The Pug-nosed Anole is a small, slender lizard with a green body and a conspicuous black line that runs from the lower jaw through the eye and to the top of the head. The iris is orange with a black, round pupil. They are active during the day and sleep during the night. The individual below was seen in Yorkin near the frontier with Panama, where it stayed motionless for more than half an hour, while we illuminated it with lamps and took pictures from close distances.
Red Coffee Snake is a non-venomous species of snakes, however most of the body is red, which warns potential predators not to come close. People ask me if this is a Coral or False Coral when they see the pictures, but it only bears a small resemblance. It lacks any ring patterns and is very slim, two traits that can help in identification. Its forehead is black, and it has a black mark on the back as well, just before the red body skin starts. With its elongated and thin body, one might think it is just a worm. It is found in Mexico and Central America.
The Jumping Pit Viper is another feared venomous snakes that occurs naturally in Costa Rica. They have a skin pattern similar to the Fer-de-lance, hence they might be confused on the field. Since both are dangerous, it is still a safe bet to stay away, whether the individual is one species or the other. The Fer-de-lance can be distinguished by the smaller head and ligher eyes; also the Jumping Pit Viper has solid brown triangles all along the body, while the Fer-de-lance features brown markings that are connected diagonally, but on the inside hey have lighter colors.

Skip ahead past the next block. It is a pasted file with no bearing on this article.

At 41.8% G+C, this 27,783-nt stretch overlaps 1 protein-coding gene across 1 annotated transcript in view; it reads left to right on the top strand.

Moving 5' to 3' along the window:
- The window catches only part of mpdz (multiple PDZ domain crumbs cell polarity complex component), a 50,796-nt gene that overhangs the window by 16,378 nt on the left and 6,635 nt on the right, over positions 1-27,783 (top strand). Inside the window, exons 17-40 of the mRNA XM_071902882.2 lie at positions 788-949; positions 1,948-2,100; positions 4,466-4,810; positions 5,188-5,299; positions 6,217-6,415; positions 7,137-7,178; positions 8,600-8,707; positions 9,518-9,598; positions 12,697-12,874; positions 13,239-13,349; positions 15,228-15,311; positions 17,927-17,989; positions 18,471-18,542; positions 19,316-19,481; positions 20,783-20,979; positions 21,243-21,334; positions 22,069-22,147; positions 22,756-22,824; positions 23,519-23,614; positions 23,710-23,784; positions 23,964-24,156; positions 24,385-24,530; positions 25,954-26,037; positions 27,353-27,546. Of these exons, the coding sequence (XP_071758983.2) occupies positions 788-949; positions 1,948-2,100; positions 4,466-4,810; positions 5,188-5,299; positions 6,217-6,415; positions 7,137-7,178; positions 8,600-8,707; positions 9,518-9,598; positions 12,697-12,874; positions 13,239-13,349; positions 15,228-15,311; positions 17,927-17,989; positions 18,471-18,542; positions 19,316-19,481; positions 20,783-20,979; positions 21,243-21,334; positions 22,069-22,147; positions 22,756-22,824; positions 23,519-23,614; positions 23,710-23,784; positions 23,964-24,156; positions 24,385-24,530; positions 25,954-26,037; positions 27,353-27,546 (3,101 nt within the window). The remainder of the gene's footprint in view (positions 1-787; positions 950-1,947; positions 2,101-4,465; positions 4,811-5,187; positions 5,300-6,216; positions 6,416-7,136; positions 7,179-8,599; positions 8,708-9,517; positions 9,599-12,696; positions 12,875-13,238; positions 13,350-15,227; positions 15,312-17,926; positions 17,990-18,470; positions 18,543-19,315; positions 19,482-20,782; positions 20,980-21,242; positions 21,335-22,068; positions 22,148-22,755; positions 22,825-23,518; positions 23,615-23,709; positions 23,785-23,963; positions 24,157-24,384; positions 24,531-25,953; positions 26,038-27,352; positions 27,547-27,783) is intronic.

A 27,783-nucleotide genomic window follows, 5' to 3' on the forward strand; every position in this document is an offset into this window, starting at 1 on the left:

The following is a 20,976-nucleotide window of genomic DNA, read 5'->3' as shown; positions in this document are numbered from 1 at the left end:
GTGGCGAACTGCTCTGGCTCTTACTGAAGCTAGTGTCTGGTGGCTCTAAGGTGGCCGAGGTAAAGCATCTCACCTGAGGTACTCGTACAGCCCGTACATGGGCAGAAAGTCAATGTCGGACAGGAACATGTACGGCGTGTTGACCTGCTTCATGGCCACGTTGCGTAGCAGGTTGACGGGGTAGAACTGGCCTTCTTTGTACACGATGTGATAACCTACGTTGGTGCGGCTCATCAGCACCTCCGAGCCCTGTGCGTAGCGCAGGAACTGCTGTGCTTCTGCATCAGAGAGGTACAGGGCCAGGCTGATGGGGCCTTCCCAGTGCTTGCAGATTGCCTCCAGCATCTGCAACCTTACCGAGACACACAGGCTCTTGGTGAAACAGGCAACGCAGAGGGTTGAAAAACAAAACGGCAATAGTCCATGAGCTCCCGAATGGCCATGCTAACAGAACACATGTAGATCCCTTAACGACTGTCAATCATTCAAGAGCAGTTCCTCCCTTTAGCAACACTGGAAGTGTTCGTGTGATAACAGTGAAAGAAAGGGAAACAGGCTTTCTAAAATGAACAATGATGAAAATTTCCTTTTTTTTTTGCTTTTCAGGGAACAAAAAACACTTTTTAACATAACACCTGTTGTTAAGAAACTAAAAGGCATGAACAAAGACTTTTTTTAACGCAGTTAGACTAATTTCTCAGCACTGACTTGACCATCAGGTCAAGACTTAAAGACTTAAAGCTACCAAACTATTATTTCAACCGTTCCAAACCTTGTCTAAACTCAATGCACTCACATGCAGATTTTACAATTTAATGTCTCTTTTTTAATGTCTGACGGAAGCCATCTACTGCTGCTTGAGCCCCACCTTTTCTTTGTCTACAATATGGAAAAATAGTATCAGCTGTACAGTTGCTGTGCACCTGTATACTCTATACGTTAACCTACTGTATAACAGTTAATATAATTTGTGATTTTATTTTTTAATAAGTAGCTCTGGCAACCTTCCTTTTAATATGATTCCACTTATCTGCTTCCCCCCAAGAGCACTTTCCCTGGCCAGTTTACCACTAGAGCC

In spite of its common name, it is not more common for the Picado’s Jumping Pitviper to jump on top of their prey than any other viper species. Its Spanish common name also refers to a “Eye of Round” beef cut, not exactly helpful if someone shouts “Mano de Piedra!”. Their venom is very strong, so people are very cautious if they handle them.
Fer-de-lances are the most feared snakes in Costa Rica, even if they are not the largest species to be found here. They have grown a reputation out of casual encounters and deadly accidents. Part of the reason is that Fer-de-lances are more frequently found close to human settlements than other vipers, creating more chances to see them close. They normally do not display aggressiveness towards humans, preffering to stay concealed and motionless, however this very behavior make them hard to detect. It is common for people working on the field to tell stories of snakes passing through their legs; if not for that, they would have gone unnoticed. When a human is close, their usual reaction is to leave, but sometimes if they feel threatened, they will launch an attack, with potentially devastating consequences for the victim.
You can tell I kept my distance when photographing this specimen. Special care needs to be taken when handling them, and as long as they don’t feel threaten, there should be no accident. I would never handle one of this on my own. It has an habit for approaching homes, unlike many other venomous snakes that stay away. This increases the potential for accidents with unsuspecting victims, even in residential areas where one would not expect to find a venomous snake otherwise.